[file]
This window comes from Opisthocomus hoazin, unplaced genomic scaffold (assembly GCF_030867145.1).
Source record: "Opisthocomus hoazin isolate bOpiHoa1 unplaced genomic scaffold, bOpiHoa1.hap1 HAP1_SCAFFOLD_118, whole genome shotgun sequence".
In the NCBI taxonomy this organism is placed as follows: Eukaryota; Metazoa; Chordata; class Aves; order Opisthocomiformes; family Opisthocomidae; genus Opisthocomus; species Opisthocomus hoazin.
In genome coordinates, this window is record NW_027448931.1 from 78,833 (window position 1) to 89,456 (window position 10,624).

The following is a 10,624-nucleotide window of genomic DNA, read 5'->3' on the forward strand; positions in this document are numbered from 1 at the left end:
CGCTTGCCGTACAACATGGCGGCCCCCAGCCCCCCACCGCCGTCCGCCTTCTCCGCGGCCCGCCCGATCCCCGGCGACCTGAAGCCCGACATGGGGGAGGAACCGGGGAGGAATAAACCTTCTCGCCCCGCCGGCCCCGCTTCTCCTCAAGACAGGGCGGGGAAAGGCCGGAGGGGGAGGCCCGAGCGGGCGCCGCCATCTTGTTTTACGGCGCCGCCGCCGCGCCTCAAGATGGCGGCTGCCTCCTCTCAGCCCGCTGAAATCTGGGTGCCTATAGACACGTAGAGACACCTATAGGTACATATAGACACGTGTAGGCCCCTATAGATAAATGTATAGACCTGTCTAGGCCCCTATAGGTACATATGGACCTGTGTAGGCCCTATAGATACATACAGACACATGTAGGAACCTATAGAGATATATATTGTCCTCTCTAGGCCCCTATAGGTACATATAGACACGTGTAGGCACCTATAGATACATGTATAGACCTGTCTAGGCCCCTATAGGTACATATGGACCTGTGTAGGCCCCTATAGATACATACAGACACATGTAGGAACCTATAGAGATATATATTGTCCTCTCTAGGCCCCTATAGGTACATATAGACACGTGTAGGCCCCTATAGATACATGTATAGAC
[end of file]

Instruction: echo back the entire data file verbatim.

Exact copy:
This window comes from Opisthocomus hoazin, unplaced genomic scaffold (assembly GCF_030867145.1).
Source record: "Opisthocomus hoazin isolate bOpiHoa1 unplaced genomic scaffold, bOpiHoa1.hap1 HAP1_SCAFFOLD_118, whole genome shotgun sequence".
In the NCBI taxonomy this organism is placed as follows: Eukaryota; Metazoa; Chordata; class Aves; order Opisthocomiformes; family Opisthocomidae; genus Opisthocomus; species Opisthocomus hoazin.
In genome coordinates, this window is record NW_027448931.1 from 78,833 (window position 1) to 89,456 (window position 10,624).

The following is a 10,624-nucleotide window of genomic DNA, read 5'->3' on the forward strand; positions in this document are numbered from 1 at the left end:
CGCTTGCCGTACAACATGGCGGCCCCCAGCCCCCCACCGCCGTCCGCCTTCTCCGCGGCCCGCCCGATCCCCGGCGACCTGAAGCCCGACATGGGGGAGGAACCGGGGAGGAATAAACCTTCTCGCCCCGCCGGCCCCGCTTCTCCTCAAGACAGGGCGGGGAAAGGCCGGAGGGGGAGGCCCGAGCGGGCGCCGCCATCTTGTTTTACGGCGCCGCCGCCGCGCCTCAAGATGGCGGCTGCCTCCTCTCAGCCCGCTGAAATCTGGGTGCCTATAGACACGTAGAGACACCTATAGGTACATATAGACACGTGTAGGCCCCTATAGATAAATGTATAGACCTGTCTAGGCCCCTATAGGTACATATGGACCTGTGTAGGCCCTATAGATACATACAGACACATGTAGGAACCTATAGAGATATATATTGTCCTCTCTAGGCCCCTATAGGTACATATAGACACGTGTAGGCACCTATAGATACATGTATAGACCTGTCTAGGCCCCTATAGGTACATATGGACCTGTGTAGGCCCCTATAGATACATACAGACACATGTAGGAACCTATAGAGATATATATTGTCCTCTCTAGGCCCCTATAGGTACATATAGACACGTGTAGGCCCCTATAGATACATGTATAGAC